Research datasets are seldom used in their raw form or in isolation, even by the researchers who captured them for a particular experiment. At minimum a raw dataset will need some processing, perhaps calibration or data-cleansing, before it can be analysed. In experiments on photon and neutron facilities, for example, typically directed at understanding the structure of materials, there is a distinction between the phases of data reduction and analysis, which can both be very time-consuming operations. In general, processed datasets will be created from raw data, and in many fields data will be combined with other datasets that have originated elsewhere—studies of the natural environment being a case in point.
As a result, there are a number of issues that arise under the general heading of “workflows and provenance”. Workflow captures and represents the stages of processing through which datasets have passed in a particular study, leading to the final published results; while provenance refers to evidence of the origins of a particular dataset, giving confidence in its authenticity, validity and reusability. These are obviously two sides of the same coin. Workflows and provenance are key for reproducibility in research. It is important not only to be able to reproduce an experiment, but also the processing of the data to obtain the conclusions.
A number of needs arise that representation of workflows and provenance can help to satisfy. Locating datasets for reuse requires not only finding potential sources of data but also understanding its suitability: its origins, how it has been processed, its limitations and context. This is especially true when reusing data across communities. What is it that makes data fit for reuse, and are there different levels of usability? How can the identity of a dataset be maintained, and how can dynamic datasets be handled? As the Research Data Provenance Interest Group puts it, summarising the key questions: “Where did it come from? Who modified it? Is this copy the same as the copy I deposited? In what way is it the same? How do I resolve discrepancies or anomalies?”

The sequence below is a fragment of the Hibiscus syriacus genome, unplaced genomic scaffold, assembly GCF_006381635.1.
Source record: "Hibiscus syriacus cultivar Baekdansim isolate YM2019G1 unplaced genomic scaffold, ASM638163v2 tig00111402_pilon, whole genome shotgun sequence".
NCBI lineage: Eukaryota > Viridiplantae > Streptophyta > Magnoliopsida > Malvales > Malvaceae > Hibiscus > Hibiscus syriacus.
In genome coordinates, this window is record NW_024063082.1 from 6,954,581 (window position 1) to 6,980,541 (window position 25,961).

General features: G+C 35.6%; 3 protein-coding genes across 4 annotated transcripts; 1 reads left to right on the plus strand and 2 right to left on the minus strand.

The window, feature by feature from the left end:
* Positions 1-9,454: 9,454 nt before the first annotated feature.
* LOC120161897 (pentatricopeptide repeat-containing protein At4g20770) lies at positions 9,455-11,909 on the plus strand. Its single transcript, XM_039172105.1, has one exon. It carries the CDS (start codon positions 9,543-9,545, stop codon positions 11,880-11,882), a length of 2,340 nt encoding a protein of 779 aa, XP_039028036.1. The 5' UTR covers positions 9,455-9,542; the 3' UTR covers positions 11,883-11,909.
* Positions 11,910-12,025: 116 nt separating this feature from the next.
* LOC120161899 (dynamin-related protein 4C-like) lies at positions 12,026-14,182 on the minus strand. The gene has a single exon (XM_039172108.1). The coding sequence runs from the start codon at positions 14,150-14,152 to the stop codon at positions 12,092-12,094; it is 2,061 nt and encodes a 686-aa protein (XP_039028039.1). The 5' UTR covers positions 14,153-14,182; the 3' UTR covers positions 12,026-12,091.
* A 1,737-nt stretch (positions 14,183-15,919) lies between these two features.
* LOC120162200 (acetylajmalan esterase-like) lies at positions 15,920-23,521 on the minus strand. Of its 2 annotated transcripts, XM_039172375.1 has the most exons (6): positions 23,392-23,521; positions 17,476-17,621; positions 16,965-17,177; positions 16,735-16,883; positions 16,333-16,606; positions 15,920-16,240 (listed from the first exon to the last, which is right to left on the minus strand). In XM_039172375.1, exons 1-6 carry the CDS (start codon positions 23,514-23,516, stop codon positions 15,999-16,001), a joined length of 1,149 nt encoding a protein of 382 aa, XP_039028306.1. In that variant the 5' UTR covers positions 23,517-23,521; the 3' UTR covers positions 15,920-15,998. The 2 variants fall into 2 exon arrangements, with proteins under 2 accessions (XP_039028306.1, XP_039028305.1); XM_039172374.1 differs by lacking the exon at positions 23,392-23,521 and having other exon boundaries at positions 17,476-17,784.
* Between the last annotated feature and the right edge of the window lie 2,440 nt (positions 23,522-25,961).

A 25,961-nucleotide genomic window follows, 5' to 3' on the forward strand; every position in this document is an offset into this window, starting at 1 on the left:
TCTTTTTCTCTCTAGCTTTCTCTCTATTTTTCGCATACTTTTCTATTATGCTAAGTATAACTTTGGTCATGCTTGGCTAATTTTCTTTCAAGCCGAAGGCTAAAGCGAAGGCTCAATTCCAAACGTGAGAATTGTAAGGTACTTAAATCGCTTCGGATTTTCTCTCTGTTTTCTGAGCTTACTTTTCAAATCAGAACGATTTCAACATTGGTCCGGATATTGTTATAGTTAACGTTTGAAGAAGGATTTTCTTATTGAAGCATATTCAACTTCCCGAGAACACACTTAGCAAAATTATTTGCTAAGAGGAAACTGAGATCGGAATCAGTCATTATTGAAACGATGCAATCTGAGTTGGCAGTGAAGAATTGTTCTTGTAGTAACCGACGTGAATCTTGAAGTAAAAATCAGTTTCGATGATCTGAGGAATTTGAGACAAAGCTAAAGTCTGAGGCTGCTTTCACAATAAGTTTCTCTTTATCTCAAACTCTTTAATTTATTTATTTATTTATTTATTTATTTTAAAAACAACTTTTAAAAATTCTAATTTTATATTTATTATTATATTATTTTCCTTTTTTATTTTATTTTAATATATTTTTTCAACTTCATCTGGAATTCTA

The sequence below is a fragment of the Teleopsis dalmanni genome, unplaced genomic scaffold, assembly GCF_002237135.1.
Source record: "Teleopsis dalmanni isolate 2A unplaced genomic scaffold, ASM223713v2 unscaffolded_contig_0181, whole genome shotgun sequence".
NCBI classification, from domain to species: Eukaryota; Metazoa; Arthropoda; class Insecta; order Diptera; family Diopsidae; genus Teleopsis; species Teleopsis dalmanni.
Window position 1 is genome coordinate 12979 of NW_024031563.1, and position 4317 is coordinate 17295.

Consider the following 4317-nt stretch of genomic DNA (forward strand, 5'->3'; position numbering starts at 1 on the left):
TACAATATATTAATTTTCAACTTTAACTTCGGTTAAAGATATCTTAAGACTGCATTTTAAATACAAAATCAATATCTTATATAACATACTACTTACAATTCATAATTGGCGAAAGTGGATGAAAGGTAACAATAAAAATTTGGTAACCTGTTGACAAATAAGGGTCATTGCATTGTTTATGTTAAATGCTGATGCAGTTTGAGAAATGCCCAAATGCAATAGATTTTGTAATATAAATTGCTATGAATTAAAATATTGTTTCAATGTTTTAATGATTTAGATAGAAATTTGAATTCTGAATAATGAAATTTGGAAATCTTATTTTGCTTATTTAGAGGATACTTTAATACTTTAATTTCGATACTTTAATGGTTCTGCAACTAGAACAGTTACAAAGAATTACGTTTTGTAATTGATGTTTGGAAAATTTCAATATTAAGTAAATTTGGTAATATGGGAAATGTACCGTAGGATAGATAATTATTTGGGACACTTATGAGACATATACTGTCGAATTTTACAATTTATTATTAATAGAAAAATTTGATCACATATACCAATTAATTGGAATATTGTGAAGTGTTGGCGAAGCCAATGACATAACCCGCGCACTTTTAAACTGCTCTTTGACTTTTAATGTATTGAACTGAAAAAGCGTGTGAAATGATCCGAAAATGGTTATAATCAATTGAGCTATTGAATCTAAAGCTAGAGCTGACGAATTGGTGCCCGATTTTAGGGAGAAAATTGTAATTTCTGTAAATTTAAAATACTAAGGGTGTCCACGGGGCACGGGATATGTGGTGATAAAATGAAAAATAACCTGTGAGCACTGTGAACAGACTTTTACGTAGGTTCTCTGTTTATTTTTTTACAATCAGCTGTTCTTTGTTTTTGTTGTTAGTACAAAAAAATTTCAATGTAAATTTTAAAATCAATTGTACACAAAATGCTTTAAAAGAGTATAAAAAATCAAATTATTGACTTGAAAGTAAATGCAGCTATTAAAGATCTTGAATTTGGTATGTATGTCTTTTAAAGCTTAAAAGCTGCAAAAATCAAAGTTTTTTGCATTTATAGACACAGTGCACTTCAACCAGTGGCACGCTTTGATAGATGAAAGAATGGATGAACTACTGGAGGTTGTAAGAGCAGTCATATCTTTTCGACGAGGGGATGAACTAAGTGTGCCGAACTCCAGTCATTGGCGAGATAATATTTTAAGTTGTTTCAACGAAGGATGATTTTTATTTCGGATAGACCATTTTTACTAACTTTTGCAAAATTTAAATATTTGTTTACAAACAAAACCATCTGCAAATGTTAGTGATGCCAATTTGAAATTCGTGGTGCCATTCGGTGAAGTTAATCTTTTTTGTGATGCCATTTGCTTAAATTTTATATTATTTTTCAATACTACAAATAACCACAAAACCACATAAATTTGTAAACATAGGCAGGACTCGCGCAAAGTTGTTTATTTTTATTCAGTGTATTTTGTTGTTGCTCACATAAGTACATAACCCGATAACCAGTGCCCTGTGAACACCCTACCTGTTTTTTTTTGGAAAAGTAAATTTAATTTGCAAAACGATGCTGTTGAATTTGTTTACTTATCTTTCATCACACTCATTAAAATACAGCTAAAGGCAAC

Such questions are of interest not only to researchers seeking to reuse data, but also to repositories concerned with best practices in making their data reusable.
Brokering Framework WG The Brokering IG/WGs work on specifications for a middleware layer and services that can mediate in circumstances where heterogeneity has to be brought together. Mapping between heterogeneous metadata sets is one of the often occurring challenges.
The Brokering IG/WGs work on specifications for a middleware layer and services that can mediate in circumstances where heterogeneity has to be brought together. Mapping between heterogeneous metadata sets is one of the often occurring challenges.
Data Description Registry Interoperability WG The Data Description Registry Interoperability (DDRI) WG addresses the problem of cross-platform discovery by connecting datasets together on the basis of co-authorship or other collaboration models such as joint funding and grants. The suggested solution compiles simple enabling infrastructures based on existing open protocols and standards with a flexible and extensible approach that allows registries to opt-in and enables any third-party to create particular global views of research data.
Data Discovery Paradigms IG Given the increasing number of research data repositories, and the need for cross-disciplinary data discovery, the Data Discovery Paradigms IG wants to identify common elements and shared issues that support users in discovering research data regardless of its location or the manner in which it is stored, described and exposed. These could be a registry of data search engines, common test datasets, usage metrics, and a collection of data search use cases and competency questions. So metadata and its optimal use is in the focus of this group.